MLB's Top-100 Player Rankings: Five Current (And Four Former) Cubs Make the Cut with One Big Snub

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MLB’s Top-100 Player Rankings: Five Current (And Four Former) Cubs Make the Cut with One Big Snub

Chicago Cubs

I don’t know what it is about some run-of-the-mill player rankings that makes life feel a little more normal, but I was excited to see Dayn Perry release a new Top-100 at CBS Sports earlier this week.

In an effort to rank the top-100 players in MLB baseball *for the 2020 season only* Perry relied on “reasonable expectations, using things like age, trajectory, scouting profile, and recent performance history.” And when he was done, five members of the Chicago Cubs made the cut (plus another four former Cubs). I don’t really disagree with the relative placement of any individual player, but I do think the Cubs had one pretty big snub. You’ll see.

For the full rankings and write-ups, head over to CBS. Down below, we’ll tackle only the Cubs-related bits:

No. 62 – Kyle Hendricks
No. 59 – Willson Contreras
No. 50 – Anthony Rizzo
No. 32 – Kris Bryant
No. 19 – Javy Baez

Okay, so overall, these rankings are pretty spot on, as far as I can tell. Javy Baez is one of the best players in baseball, but is just outside that inner-top-15 circle given his offensive step backwards in 2019. If he breaks back out with the bat in 2020, then he’ll probably have a legitimate shot at the top-10.

Kris Bryant is in sort of a similar position. I think he can VERY easily be more than the 32nd most productive player in 2020, especially considering his history, relative to the league:

2015: 6.1 WAR (10th)
2016: 7.9 WAR (3rd)
2017: 6.7 WAR (5th)
2018: 2.3 WAR (t-87th) – Only 102 games
2019: 4.8 WAR (24th)

WAR isn’t perfect – and those ranks do not include pitchers like Perry’s list – but as you can see, Bryant was one of the top-10 players in baseball for the first three seasons of his career and placed outside the top-25 among position players only once since (in an injury-shortened season). So, like, yeah … betting on Bryant – at age 28, no less – to be more productive than 31 other players isn’t even a little challenging for me. He’s very, very good. I’d take the over.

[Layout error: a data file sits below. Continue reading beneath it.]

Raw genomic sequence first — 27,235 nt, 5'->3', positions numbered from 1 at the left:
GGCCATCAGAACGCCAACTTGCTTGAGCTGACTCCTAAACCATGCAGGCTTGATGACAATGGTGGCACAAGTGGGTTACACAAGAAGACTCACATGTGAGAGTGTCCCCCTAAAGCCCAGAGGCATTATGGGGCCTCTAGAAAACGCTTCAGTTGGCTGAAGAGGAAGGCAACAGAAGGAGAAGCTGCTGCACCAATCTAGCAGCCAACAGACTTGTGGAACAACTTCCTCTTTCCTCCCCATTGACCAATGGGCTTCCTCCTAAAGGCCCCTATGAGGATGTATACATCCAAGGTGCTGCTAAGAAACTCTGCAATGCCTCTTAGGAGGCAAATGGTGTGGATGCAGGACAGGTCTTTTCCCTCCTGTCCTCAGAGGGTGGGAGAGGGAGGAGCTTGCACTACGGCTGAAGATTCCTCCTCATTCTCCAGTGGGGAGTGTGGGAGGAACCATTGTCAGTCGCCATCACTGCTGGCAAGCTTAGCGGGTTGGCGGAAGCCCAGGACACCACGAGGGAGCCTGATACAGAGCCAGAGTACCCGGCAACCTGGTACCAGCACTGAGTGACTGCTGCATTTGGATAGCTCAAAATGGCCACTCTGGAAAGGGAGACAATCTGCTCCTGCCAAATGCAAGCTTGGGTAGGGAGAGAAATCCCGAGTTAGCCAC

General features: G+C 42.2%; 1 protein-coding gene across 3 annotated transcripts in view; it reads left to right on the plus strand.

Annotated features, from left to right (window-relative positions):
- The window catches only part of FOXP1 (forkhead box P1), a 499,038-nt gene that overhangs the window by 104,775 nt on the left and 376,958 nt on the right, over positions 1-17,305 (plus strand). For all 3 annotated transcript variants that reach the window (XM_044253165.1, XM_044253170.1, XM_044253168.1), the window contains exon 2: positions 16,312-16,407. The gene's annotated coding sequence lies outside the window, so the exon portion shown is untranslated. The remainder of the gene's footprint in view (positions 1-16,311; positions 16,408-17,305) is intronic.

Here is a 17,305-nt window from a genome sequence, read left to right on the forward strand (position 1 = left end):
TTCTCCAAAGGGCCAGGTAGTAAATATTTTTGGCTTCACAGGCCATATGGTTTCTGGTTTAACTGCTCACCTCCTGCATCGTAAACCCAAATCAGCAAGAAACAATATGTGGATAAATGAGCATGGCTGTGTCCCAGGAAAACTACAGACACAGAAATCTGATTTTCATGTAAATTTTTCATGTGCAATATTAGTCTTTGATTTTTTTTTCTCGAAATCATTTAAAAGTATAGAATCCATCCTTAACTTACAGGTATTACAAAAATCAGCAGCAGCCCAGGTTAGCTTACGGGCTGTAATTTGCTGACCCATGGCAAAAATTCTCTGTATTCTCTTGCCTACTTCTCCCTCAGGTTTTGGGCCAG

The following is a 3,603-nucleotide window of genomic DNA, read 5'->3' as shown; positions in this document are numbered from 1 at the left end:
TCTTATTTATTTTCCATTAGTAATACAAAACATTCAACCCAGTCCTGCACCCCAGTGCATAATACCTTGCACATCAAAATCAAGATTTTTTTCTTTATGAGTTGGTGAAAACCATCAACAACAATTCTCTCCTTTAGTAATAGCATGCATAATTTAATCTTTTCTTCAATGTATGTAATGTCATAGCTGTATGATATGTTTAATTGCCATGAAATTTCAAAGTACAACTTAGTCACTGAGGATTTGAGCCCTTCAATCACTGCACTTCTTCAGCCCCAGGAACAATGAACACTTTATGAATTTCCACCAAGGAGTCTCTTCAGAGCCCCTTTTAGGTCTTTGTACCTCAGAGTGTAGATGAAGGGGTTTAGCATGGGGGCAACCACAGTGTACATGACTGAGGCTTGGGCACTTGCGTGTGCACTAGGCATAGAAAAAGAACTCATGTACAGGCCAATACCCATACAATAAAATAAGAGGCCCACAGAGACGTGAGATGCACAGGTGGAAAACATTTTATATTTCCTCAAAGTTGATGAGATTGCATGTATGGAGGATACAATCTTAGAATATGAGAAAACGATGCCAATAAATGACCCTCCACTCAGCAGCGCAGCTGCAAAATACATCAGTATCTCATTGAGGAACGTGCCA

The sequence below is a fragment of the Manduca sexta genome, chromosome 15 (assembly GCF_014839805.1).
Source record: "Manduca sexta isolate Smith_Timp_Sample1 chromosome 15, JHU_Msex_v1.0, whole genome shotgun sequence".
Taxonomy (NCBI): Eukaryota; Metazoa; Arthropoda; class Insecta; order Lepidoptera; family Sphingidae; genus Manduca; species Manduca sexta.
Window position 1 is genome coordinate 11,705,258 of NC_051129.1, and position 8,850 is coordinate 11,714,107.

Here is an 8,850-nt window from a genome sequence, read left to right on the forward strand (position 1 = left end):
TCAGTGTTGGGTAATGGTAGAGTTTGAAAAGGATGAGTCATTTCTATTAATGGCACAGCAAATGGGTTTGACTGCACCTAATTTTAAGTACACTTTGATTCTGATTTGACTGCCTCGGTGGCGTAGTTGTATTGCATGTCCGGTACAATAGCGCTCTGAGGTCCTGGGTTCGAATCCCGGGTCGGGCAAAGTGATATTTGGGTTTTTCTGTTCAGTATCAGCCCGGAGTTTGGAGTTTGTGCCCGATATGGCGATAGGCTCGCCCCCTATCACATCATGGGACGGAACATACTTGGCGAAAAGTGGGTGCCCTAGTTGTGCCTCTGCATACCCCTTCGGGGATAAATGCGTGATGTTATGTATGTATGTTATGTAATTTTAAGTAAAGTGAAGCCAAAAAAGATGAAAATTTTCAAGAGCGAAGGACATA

Anthony Rizzo at No. 50 feels about right. His offense enjoyed a healthy bounce back in 2019 and his defense is stellar, but as a first baseman without speed, it’s always going to be tough to be more impactful than players at more premium positions. Only three first basemen rank ahead of him, and not by much: Matt Olsen (31st), Pete Alonso (37th), Freddie Freeman (41st).

Paul Goldschmidt did not make the cut. I’m heartbroken.

Moving right along, Willson Contreras’ ranking (59th) feels a tad low, but with a pretty consistent track record of injuries and lingering questions on his defense and pitch framing it’s hard to argue with a top-60 finish. With that said, I think I’d bump him up at least a spot or two relative to the rest of the catchers: Yasmani Grandal (15th), J.T. Realmuto (34th), Gary Sanchez (40th), Mitch Garver (44th).

I think people forget just how enormous his offensive impact can be.

And as for Kyle Hendricks, I think he’s probably fine right where he is on these rankings. Although he’s been a Cy Young finalist and an ERA leader, I’d wager that his absolute peak is behind him. And if that leaves him still among the top-20 pitchers in baseball – one spot ahead of the 2018 AL Cy Young Award winner, I think he’s doing just fine:

  1. Gerrit Cole – 3rd
  2. Jacob deGrom – 5th
  3. Max Scherzer – 12th
  4. Stephen Strasburg – 16th
  5. Luis Castillo – 23rd
  6. Jack Flaherty – 24th
  7. Walker Buehler – 26th
  8. Jose Berrios – 28th
  9. Shane Bieber – 29th
  10. Patrick Corbin – 35th
  11. Justin Verlander – 38th
  12. Zack Greinke – 42nd
  13. Mike Soroka – 46th
  14. Hyun-Jin Ryu – 48th
  15. Mike Clevinger – 51st
  16. Charlie Morton – 52nd
  17. Lucas Giolito – 54th
  18. Kyle Hendricks – 62nd
  19. Blake Snell – 63rd
  20. Jon Gray – 64th

The Cub-snub, however, is Yu Darvish, who didn’t make the top-100 *at all*. Given the way he finished the 2019 season (and the way his overall confidence and comfort has improved dramatically), I’d say he’s in a great place physically and emotionally to make this list look VERY silly for omitting him by the end of the season.

And because there’s too many good vibes in this post already, here’s where some popular former Cubs ranked:

  • Eloy Jimenez – 85th
  • D.J. LeMahieu – 61st
  • Jorge Soler – 57th
  • Gleyber Torres – 17th

Good list. Fun stuff. Now bring back baseball. kthanksbye.

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Author: Michael Cerami

Michael Cerami covers the Chicago Cubs, Bears, and Bulls at Bleacher Nation. You can find him on Twitter @Michael_Cerami